In his first piece, Barrett struggles to get a bus ticket and complains about the office coffee. More importantly, he touches on his post-release restrictions:
[A city council agenda] had to be printed out for me because the Bureau of Prisons claims, rather implausibly, that the terms of my probation — which does not begin for another five months and which is to be administered by the Department of Justice probation department and not the Bureau of Prisons, which has jurisdiction over me until then — don’t allow me to use a computer or anything else that can connect to the internet.
In another post, Barrett previews his coverage of tomorrow’s city council meeting:
Indeed, tomorrow’s briefing would threaten to be a rather by-the-numbers affair were it not for the fact that Mayor Rawlings will be making his case for a delay on the upcoming bond issue, to the extent that it’s possible to make a case for a move that will have the negative aspect of allowing city streets to deteriorate further in the meantime while not seeming to offer any positive aspects whatsoever, at least as far as actual policy is concerned. My understanding after making some calls to involved parties is that he’ll be fielding some rather blunt questions about this from at least one city council member, as well as a few meandering and no doubt grammatically incorrect queries from several others. I’ll be covering tomorrow’s meeting and calling in reports throughout the day, most of which will be unnecessarily mean-spirited.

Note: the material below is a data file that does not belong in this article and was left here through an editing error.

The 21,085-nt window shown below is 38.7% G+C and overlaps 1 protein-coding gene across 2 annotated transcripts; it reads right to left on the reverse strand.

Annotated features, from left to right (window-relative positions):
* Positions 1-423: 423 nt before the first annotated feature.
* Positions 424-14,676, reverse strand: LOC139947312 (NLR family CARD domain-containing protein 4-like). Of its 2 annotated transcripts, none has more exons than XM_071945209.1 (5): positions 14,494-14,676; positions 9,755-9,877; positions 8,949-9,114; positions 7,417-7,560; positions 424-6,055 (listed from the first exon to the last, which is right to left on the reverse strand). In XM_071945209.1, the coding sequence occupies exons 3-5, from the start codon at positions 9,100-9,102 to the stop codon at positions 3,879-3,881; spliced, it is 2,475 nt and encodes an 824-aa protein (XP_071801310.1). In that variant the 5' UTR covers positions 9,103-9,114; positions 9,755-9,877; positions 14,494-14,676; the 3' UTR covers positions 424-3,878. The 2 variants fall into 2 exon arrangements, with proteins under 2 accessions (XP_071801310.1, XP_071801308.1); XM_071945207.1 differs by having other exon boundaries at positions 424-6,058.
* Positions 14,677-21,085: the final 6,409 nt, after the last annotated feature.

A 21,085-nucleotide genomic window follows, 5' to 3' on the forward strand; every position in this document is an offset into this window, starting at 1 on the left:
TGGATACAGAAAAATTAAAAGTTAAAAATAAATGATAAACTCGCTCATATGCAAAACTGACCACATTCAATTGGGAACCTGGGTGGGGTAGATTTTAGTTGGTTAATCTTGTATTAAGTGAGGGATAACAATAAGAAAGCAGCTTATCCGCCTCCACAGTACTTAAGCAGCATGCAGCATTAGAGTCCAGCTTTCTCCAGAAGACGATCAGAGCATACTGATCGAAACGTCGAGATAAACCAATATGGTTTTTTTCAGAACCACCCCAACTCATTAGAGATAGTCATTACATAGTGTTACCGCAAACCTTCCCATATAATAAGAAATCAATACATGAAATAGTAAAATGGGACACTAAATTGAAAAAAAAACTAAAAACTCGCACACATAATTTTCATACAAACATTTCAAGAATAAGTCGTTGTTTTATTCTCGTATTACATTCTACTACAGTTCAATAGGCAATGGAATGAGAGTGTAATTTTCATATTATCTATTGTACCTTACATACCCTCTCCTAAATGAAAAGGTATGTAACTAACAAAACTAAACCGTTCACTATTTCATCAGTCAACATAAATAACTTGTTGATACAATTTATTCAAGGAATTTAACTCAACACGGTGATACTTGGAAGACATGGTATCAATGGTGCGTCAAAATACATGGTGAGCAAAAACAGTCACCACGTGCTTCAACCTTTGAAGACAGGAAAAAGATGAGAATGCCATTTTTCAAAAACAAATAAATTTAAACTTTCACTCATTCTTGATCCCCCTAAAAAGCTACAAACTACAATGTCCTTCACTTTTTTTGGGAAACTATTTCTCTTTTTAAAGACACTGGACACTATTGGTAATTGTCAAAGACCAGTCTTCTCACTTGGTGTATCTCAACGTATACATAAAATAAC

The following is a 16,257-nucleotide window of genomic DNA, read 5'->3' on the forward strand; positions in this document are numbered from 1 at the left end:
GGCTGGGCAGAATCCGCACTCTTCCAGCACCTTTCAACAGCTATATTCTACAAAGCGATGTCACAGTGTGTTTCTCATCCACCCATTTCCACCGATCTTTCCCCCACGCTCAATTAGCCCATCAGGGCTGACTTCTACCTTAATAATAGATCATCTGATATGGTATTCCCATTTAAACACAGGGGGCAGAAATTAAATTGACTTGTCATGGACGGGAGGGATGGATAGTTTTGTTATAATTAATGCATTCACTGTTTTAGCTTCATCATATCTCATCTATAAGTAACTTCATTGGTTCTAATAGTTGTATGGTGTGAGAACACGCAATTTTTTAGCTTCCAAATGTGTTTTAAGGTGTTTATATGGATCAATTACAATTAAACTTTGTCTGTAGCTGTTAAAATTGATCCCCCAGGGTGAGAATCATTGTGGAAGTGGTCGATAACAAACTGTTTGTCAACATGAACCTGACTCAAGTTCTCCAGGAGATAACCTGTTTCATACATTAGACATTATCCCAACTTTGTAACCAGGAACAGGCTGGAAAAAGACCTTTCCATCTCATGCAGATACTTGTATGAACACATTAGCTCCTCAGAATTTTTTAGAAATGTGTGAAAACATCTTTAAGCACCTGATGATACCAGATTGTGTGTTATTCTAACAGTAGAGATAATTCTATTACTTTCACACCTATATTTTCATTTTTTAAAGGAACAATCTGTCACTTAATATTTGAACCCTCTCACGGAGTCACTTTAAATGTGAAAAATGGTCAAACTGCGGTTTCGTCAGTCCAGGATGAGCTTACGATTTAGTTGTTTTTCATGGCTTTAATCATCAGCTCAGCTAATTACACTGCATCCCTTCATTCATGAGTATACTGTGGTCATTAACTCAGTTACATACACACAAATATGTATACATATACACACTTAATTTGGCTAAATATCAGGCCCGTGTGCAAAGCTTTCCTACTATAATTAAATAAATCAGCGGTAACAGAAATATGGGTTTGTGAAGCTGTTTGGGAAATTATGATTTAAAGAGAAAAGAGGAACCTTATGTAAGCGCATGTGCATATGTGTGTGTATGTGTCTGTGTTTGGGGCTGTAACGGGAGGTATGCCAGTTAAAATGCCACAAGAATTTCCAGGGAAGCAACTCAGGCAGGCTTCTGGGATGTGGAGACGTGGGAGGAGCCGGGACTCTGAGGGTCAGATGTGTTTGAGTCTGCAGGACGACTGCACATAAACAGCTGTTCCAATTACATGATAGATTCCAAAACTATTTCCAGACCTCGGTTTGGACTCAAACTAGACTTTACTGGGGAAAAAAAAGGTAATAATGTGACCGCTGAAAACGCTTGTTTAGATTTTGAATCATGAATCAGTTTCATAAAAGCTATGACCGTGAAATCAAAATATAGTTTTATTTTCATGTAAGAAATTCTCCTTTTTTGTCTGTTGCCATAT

See a collection of Barrett’s writing, including all of his work while imprisoned, at D Magazine and The Intercept, as well as his new pieces for Frontburner, here.